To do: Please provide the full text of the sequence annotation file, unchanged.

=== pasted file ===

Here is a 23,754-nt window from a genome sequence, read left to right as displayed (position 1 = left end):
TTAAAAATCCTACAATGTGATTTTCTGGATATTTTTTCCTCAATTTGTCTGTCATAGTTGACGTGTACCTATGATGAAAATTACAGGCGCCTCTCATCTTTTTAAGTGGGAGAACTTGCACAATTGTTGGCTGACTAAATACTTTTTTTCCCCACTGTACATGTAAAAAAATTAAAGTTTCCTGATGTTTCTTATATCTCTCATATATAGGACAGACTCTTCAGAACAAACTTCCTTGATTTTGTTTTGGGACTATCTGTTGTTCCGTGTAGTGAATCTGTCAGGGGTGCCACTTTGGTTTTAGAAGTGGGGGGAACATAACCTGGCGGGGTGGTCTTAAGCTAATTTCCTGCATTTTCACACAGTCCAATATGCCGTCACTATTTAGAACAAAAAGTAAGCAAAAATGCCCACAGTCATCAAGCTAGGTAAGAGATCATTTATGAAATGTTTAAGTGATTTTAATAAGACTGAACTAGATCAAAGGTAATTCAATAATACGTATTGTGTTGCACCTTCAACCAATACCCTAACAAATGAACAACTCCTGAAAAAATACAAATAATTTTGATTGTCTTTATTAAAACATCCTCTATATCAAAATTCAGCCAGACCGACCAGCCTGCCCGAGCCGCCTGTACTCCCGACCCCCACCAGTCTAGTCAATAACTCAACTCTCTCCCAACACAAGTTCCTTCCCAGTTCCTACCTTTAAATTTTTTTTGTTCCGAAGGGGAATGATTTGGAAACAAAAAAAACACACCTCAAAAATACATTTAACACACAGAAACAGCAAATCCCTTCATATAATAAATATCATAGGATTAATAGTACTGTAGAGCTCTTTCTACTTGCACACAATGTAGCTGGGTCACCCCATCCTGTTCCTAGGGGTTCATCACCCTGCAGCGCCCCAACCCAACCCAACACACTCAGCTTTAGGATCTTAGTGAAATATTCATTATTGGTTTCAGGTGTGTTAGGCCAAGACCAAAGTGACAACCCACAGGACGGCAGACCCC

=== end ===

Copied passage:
Here is a 23,754-nt window from a genome sequence, read left to right as displayed (position 1 = left end):
TTAAAAATCCTACAATGTGATTTTCTGGATATTTTTTCCTCAATTTGTCTGTCATAGTTGACGTGTACCTATGATGAAAATTACAGGCGCCTCTCATCTTTTTAAGTGGGAGAACTTGCACAATTGTTGGCTGACTAAATACTTTTTTTCCCCACTGTACATGTAAAAAAATTAAAGTTTCCTGATGTTTCTTATATCTCTCATATATAGGACAGACTCTTCAGAACAAACTTCCTTGATTTTGTTTTGGGACTATCTGTTGTTCCGTGTAGTGAATCTGTCAGGGGTGCCACTTTGGTTTTAGAAGTGGGGGGAACATAACCTGGCGGGGTGGTCTTAAGCTAATTTCCTGCATTTTCACACAGTCCAATATGCCGTCACTATTTAGAACAAAAAGTAAGCAAAAATGCCCACAGTCATCAAGCTAGGTAAGAGATCATTTATGAAATGTTTAAGTGATTTTAATAAGACTGAACTAGATCAAAGGTAATTCAATAATACGTATTGTGTTGCACCTTCAACCAATACCCTAACAAATGAACAACTCCTGAAAAAATACAAATAATTTTGATTGTCTTTATTAAAACATCCTCTATATCAAAATTCAGCCAGACCGACCAGCCTGCCCGAGCCGCCTGTACTCCCGACCCCCACCAGTCTAGTCAATAACTCAACTCTCTCCCAACACAAGTTCCTTCCCAGTTCCTACCTTTAAATTTTTTTTGTTCCGAAGGGGAATGATTTGGAAACAAAAAAAACACACCTCAAAAATACATTTAACACACAGAAACAGCAAATCCCTTCATATAATAAATATCATAGGATTAATAGTACTGTAGAGCTCTTTCTACTTGCACACAATGTAGCTGGGTCACCCCATCCTGTTCCTAGGGGTTCATCACCCTGCAGCGCCCCAACCCAACCCAACACACTCAGCTTTAGGATCTTAGTGAAATATTCATTATTGGTTTCAGGTGTGTTAGGCCAAGACCAAAGTGACAACCCACAGGACGGCAGACCCC